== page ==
Author Topic: cd4049ube has a hole in it.....  (Read 847 times)

otomo

Re: cd4049ube has a hole in it.....
« Reply #20 on: May 01, 2020, 02:53:07 AM »
interesting jim, sounds like ive got a bit more researching to do then!

it is labeled as UBE, but im going to order some more from a different supplier to make sure before i go much further into this. cheers

anotherjim

Re: cd4049ube has a hole in it.....
« Reply #21 on: May 01, 2020, 04:20:04 AM »
If it says UBE, it probably is - although I wouldn't rule out fakes, I would be surprised if they were. There are different makes of the chip that have different characteristics and get hot when used like they are here.

Have you used different pins on the 4049 than those schematics? You can use any 3 of those inverters but if we refer to them according to that scheme, you need to translate it to what is actually on the pcb.
So, IC2c output pin6 with the feedback R23 wants to rest at around half of its supply voltage, but R22 is pulling (or offsetting) the input toward 0v. It's an inverter so that input pull "down" gets inverted and the output is offset up to a higher voltage. R22 is bigger than R23 so that offset effect should not be a lot.
Things that can go wrong...
Bad chip
Wrong resistor value
Bad capacitor on input side
Circuit board short circuit



"The passage of my life is measured out in shirts" - Eno

I've only done it once, so now I'm an expert.

mcknib

Re: cd4049ube has a hole in it.....
« Reply #22 on: May 02, 2020, 11:24:15 AM »
I've de enclosured mine seeing as you got my interest back in trying to find the problem

Initially I thought it was a cap problem or the variable cap from reading RG's technology of the wah pedal

The inductor looks to the second transistor like its far side is grounded, through the 4.7uF capacitor. To the inductor, the capacitor kind of looks like it's grounded because its far side is connected to the emitter of Q2. Q2's emitter has a low output impedance and therefore looks like "ground" if you ignore the signal coming out of the emitter. At the junction of the inductor, capacitor, and 1.5K resistor, the voltage looks like the voltage that would happen across a parallel L/C circuit. However - the current through the capacitor is NOT determined by the voltage across the inductor/capacitor, it is also determined by the voltage driving its "ground" side, and that voltage is increased or decreased by the position of the wah pot. If the wah pot setting increases, the capacitor will let more signal current through because the voltage driving it at Q2's emitter is bigger, so the capacitor has to let in more signal current. If the wah pot setting decreases, the capacitor will let in less signal current. A "capacitor" may be thought of as a special instance of ohm's law by the amount of signal current it lets through. The change in the effective current through the capacitor makes the capacitor look bigger to the inductor and rest of the circuit than it really is! We have a variable capacitor!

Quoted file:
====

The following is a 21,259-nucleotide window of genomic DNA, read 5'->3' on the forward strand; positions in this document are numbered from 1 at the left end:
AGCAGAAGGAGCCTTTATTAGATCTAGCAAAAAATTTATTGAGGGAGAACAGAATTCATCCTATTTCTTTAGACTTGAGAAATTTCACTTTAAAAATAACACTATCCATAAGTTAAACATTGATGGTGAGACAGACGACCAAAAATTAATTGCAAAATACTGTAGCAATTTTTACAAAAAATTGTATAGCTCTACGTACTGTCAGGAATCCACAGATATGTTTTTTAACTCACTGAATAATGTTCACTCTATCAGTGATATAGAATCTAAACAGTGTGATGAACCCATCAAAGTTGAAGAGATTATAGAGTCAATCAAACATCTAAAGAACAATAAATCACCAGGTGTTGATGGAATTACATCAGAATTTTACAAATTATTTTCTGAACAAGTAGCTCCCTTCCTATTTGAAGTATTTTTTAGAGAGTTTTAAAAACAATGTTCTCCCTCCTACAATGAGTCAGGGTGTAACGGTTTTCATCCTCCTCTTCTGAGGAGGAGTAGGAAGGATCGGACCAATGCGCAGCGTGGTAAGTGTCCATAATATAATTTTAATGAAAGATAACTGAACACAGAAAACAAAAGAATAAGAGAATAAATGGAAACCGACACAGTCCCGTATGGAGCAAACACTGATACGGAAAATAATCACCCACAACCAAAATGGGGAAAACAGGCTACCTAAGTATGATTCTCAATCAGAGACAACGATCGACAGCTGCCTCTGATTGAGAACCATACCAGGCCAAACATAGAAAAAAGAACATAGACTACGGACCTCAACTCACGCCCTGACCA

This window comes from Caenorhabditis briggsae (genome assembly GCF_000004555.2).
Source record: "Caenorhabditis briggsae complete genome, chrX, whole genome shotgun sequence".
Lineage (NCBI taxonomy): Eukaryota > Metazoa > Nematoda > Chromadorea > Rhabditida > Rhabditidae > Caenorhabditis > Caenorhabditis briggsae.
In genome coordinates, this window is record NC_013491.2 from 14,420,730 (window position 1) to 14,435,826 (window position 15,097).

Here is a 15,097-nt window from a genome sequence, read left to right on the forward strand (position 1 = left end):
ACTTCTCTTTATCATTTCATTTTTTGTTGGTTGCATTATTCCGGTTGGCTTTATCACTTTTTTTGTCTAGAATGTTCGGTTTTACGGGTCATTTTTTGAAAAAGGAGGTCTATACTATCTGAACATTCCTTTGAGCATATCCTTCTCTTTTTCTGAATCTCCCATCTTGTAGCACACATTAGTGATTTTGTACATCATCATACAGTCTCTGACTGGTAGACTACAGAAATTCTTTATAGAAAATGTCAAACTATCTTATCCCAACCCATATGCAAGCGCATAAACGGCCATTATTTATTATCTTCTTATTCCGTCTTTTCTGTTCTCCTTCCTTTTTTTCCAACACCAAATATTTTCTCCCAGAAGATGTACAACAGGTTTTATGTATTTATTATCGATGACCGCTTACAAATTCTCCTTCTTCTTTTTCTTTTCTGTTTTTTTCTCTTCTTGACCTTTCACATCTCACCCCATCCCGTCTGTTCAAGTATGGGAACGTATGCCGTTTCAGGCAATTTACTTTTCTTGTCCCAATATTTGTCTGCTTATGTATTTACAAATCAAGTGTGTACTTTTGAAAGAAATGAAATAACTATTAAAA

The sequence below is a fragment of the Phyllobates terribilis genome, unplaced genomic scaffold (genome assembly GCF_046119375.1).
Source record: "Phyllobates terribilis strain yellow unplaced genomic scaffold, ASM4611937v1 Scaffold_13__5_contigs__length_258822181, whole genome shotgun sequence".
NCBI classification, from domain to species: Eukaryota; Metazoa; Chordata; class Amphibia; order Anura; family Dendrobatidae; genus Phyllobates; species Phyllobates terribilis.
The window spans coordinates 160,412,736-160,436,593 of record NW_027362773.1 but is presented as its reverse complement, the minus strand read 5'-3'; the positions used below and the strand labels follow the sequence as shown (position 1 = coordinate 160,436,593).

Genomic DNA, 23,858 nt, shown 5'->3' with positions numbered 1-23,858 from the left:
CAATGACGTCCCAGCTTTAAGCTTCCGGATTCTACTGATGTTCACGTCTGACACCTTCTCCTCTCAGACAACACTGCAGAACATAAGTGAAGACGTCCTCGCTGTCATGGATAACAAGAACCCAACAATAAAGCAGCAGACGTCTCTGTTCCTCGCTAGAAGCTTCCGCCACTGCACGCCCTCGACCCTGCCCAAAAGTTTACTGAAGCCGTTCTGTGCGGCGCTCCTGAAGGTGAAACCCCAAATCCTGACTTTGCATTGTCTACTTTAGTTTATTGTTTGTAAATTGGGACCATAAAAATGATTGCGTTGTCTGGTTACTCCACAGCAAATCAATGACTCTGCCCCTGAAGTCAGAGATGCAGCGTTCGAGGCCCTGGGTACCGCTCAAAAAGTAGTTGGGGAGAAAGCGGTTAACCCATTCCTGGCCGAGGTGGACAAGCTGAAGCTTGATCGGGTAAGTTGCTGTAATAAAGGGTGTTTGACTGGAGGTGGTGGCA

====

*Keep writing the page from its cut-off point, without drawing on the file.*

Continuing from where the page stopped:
With it being a crybaby in front of a 4049 distortion I compared the crybaby part to a crybaby schem noted the value changes and also the 82K and 4u7 had changed places and thought maybe that's it Q3 (Q2 in the crybaby) is not getting enough signal when the tone / wah pot is at a certain resistance setting, I think I'm right in saying most wah pots don't use the whole range of the pot and this tone pot kinda mimics that with the dead spot being near the start and end of it

Anyway was messing with it today and purely by luck when I was taking voltages it sprung into life when my probe was on Q3 base and as long as I kept it there it was fine right through the dead spot

So I traced it back touching it with my now disconnected meter probe and got audio until the junction of R11 470K and C3 the 4u7
 

Anyway perhaps the guys with more technical knowledge than me (that'd be everyone) can figure out what's happening I thought maybe it was something to do with the meter circuit but I disconnected the probe and it still came alive when I touched it

« Last Edit: May 02, 2020, 11:31:57 AM by mcknib »

anotherjim

Re: cd4049ube has a hole in it.....
« Reply #23 on: May 03, 2020, 06:39:36 AM »
Quote
So I traced it back touching it with my now disconnected meter probe and got audio until the junction of R11 470K and C3 the 4u7
If you see this as a low-pass RC filter, that junction will be a short to ground to any audio frequencies.
The DC voltage on that 4u7 capacitor will be critical to how the preceding transistor biases (I'm not at all confident we are looking at the same schematic, at least as far as part numbers being the same).
When you touch things you are injecting some noise and changing the impedance. Either effect can make something that is marginal and on the edge do something.
As before, check the transistor pin DC voltages to make sure the bias is away from the power voltages and check they are stable when any pot is moved.

"The passage of my life is measured out in shirts" - Eno

I've only done it once, so now I'm an expert.

mcknib

Re: cd4049ube has a hole in it.....
« Reply #24 on: May 04, 2020, 12:20:41 PM »
This solution from Chuck D Bones worked

'I suspect that Q2 or Q3 may be oscillating at high freq.

Your finger is damping the oscillations. I think a better fix is to put a resistor in series with C7.

There should really be a resistor in series with C7 (maybe around 10K?)'

As advised I lifted a leg of C7  added a 10K in series between that and tone pot 1 and the dead spot dissapeared throughout the tone controls range 

Jim for some reason I couldn't get the schem to upload correctly looked ok but when you clicked on it, it appeared broken up

It's the pedalpcb chrome dome iffin you want a look

https://www.pedalpcb.com/docs/ChromeDome.pdf


Thanks Chuck